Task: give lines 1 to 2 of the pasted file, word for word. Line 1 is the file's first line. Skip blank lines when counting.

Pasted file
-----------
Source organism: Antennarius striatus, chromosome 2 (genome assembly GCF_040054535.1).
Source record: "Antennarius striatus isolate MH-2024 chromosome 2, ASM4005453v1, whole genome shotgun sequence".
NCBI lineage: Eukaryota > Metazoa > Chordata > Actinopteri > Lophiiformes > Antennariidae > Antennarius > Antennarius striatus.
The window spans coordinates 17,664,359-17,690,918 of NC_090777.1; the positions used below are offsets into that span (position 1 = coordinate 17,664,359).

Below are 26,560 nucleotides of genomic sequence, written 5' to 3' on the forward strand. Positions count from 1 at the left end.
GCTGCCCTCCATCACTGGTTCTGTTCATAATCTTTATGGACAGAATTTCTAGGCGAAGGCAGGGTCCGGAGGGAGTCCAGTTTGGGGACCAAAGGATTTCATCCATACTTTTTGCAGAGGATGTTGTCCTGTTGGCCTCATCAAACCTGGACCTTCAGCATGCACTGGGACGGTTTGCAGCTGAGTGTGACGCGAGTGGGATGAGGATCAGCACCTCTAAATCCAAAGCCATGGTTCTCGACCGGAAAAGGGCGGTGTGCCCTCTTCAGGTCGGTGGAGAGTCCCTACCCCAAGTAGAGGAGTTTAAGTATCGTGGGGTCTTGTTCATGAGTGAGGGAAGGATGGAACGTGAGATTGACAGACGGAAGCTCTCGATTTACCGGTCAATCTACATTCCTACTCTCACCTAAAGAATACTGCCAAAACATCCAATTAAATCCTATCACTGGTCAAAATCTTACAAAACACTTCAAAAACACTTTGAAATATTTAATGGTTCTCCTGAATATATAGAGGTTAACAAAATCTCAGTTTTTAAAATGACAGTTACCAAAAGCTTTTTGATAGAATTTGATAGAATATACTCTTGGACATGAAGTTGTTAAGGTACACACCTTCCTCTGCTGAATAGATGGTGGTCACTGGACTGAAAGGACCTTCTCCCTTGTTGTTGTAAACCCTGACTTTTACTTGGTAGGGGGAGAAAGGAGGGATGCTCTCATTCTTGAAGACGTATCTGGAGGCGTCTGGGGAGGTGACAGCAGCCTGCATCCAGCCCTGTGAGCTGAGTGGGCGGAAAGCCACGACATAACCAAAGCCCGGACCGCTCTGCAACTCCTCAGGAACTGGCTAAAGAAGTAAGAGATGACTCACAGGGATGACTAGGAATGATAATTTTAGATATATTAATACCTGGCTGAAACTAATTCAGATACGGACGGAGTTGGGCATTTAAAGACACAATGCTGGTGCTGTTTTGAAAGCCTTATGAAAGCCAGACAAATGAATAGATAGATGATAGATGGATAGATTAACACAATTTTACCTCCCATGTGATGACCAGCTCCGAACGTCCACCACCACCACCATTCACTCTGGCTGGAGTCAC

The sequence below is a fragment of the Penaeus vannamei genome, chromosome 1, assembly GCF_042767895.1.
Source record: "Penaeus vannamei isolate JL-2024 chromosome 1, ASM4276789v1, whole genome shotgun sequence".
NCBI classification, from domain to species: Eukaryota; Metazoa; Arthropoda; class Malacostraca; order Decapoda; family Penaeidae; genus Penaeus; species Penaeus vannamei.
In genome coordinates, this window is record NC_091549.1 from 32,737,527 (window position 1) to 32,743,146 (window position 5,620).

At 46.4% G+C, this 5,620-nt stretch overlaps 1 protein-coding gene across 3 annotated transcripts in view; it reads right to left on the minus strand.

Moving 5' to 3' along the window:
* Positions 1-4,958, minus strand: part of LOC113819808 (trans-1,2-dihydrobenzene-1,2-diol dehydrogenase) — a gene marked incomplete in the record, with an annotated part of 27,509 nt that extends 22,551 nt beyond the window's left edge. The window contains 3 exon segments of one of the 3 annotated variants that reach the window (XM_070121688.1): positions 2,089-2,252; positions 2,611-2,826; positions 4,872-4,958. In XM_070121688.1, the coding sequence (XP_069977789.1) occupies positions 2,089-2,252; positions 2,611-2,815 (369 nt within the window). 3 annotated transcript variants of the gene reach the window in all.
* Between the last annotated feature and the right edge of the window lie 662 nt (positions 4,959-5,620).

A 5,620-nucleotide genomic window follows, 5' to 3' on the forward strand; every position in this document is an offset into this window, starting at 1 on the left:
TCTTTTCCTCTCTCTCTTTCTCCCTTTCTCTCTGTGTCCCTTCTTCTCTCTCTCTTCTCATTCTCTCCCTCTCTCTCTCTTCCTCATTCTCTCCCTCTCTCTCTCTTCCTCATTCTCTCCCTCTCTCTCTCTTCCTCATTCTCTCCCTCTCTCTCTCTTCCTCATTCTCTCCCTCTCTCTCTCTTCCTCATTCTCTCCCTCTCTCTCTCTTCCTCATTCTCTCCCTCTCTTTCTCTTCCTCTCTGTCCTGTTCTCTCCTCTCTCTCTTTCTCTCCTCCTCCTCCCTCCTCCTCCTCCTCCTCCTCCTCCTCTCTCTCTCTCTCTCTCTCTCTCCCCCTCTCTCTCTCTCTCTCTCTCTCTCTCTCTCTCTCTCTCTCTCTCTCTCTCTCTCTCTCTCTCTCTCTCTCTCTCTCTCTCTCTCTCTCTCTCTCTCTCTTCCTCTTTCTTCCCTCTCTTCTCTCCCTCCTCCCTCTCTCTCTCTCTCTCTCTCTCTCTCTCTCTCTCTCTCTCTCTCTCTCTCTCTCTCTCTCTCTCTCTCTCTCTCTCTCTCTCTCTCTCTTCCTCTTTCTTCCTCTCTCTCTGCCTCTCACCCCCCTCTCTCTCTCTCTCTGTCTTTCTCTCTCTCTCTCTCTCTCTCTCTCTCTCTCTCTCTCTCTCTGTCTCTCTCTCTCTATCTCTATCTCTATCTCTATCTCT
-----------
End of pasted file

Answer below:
Source organism: Antennarius striatus, chromosome 2 (genome assembly GCF_040054535.1).
Source record: "Antennarius striatus isolate MH-2024 chromosome 2, ASM4005453v1, whole genome shotgun sequence".